Purpose: Relationship-centered care attends to the entire network of human relationships essential to patient care. Few faculty development programs prepare faculty to teach principles and skills in relationship-centered care. One exception is the Facilitator Training Program (FTP), a 25-year-old training program of the American Academy on Communication in Healthcare. The authors surveyed FTP graduates to determine the efficacy of its curriculum and the most important elements for participants’ learning.
Method: In 2007, surveys containing quantitative and narrative elements were distributed to 51 FTP graduates. Quantitative data were analyzed using descriptive statistics. The authors analyzed narratives using Burke’s dramatistic pentad as a qualitative framework to delineate how interrelated themes interacted in the FTP.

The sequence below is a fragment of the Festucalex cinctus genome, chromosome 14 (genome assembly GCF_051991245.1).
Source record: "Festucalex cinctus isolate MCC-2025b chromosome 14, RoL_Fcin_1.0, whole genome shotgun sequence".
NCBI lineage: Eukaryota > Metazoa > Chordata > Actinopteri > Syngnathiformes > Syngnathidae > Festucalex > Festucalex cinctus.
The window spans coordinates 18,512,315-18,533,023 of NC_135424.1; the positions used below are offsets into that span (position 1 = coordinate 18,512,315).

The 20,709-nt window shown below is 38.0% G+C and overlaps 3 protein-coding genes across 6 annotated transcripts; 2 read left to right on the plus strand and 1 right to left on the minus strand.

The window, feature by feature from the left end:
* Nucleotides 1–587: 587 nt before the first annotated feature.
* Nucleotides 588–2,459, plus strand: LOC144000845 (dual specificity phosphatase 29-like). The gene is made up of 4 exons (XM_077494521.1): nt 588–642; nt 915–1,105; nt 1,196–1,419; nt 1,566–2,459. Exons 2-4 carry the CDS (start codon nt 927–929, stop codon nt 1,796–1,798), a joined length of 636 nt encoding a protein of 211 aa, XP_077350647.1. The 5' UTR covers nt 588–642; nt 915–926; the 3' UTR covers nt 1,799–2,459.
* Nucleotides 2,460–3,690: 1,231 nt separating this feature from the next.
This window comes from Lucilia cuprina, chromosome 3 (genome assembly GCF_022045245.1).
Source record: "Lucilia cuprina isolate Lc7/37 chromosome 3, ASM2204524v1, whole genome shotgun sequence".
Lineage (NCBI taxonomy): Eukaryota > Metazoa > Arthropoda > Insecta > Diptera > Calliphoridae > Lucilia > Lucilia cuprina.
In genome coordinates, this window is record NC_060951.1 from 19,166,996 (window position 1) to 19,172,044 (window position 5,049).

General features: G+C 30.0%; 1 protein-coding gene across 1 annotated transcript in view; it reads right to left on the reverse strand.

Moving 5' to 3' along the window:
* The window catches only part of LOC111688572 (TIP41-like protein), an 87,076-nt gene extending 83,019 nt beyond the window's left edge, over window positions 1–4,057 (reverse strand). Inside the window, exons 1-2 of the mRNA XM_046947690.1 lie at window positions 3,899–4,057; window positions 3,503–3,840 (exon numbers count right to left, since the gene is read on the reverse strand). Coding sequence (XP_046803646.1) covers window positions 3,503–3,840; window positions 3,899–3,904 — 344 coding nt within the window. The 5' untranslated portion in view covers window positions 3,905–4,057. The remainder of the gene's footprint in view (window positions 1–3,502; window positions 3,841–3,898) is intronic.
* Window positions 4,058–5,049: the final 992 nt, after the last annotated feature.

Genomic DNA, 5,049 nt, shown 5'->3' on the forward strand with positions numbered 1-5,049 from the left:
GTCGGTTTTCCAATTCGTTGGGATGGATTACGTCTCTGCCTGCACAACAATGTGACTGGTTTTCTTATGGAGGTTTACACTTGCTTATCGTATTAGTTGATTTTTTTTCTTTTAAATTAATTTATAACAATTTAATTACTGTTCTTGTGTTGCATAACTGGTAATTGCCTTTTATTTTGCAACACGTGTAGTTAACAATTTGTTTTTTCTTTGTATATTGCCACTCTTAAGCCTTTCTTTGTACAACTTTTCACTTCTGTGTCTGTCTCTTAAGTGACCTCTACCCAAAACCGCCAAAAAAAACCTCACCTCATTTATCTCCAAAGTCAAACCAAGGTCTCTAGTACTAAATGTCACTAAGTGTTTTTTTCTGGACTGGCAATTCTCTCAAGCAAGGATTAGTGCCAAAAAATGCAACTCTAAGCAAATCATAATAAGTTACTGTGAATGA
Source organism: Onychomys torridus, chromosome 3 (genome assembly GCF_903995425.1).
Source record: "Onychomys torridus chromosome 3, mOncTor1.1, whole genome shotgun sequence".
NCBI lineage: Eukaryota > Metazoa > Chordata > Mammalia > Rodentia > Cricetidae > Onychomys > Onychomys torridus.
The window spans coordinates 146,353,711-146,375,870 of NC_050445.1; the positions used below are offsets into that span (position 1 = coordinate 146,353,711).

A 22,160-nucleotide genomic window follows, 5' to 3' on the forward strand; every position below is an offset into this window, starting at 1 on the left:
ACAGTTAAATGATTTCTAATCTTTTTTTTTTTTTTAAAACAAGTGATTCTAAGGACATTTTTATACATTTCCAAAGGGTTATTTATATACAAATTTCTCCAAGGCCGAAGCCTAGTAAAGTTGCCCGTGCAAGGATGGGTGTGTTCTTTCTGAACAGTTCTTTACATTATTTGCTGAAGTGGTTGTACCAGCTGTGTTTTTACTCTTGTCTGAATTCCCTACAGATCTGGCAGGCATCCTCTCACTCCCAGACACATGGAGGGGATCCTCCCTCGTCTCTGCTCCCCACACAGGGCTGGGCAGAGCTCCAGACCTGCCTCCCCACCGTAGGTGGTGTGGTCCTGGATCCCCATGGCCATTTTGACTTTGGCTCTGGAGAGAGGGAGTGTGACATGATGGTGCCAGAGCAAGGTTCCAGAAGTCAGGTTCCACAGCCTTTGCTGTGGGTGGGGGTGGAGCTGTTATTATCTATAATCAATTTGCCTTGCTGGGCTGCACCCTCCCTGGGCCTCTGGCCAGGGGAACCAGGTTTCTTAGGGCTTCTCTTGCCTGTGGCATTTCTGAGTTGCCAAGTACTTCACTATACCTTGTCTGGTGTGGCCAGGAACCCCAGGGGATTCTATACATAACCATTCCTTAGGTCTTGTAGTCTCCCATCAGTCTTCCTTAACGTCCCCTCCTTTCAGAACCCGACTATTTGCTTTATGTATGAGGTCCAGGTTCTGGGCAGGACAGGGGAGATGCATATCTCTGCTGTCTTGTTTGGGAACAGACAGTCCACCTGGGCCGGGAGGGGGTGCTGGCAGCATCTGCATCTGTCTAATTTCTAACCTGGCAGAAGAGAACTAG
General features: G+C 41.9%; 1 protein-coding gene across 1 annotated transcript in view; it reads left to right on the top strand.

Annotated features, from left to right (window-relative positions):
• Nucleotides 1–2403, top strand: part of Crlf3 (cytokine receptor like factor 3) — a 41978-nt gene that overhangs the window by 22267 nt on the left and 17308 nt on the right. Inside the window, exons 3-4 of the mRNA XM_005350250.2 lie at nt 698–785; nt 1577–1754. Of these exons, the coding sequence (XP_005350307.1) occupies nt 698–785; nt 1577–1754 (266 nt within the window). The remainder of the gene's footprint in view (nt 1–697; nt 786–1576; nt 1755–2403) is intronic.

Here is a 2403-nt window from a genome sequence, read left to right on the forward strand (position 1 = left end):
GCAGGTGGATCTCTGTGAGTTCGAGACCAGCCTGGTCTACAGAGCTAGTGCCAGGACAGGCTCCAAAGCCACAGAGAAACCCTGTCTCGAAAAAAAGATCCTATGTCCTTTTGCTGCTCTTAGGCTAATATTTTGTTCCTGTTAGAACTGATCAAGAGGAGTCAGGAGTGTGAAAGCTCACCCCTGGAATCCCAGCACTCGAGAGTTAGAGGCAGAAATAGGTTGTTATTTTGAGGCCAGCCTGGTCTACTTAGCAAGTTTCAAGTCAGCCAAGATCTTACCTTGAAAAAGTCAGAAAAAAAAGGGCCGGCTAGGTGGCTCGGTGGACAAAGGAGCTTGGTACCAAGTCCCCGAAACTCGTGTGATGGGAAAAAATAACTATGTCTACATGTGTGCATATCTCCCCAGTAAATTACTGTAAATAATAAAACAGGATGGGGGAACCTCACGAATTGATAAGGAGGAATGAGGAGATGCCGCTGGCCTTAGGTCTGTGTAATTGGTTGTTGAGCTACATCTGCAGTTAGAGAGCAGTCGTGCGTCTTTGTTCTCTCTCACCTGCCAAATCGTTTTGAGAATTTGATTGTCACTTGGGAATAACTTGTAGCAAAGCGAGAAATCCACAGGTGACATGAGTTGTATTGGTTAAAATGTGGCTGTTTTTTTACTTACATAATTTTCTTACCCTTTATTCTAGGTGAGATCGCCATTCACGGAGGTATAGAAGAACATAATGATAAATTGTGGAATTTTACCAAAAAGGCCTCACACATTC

Results: Forty-seven respondents (92%) identified two essential acts that happened in the program: an iterative learning process, leading to heightened personal awareness and group facilitation skills; and longevity of learning and effect on career. The structure of the program’s learning community provided the scene, and the agents were the participants, who provided support and contributed to mutual success. Methods of developing skills in personal awareness, group facilitation, teaching, and feedback constituted agency. The purpose was to learn skills and to join a community to share common values.
Conclusions: The FTP is a learning community that provided faculty with skills in principles of relationship-centered care. Four further features that describe elements of this successful faculty-based learning community are achievement of self-identified goals, distance learning modalities, opportunities to safely discuss workplace issues outside the workplace, and self-renewing membership.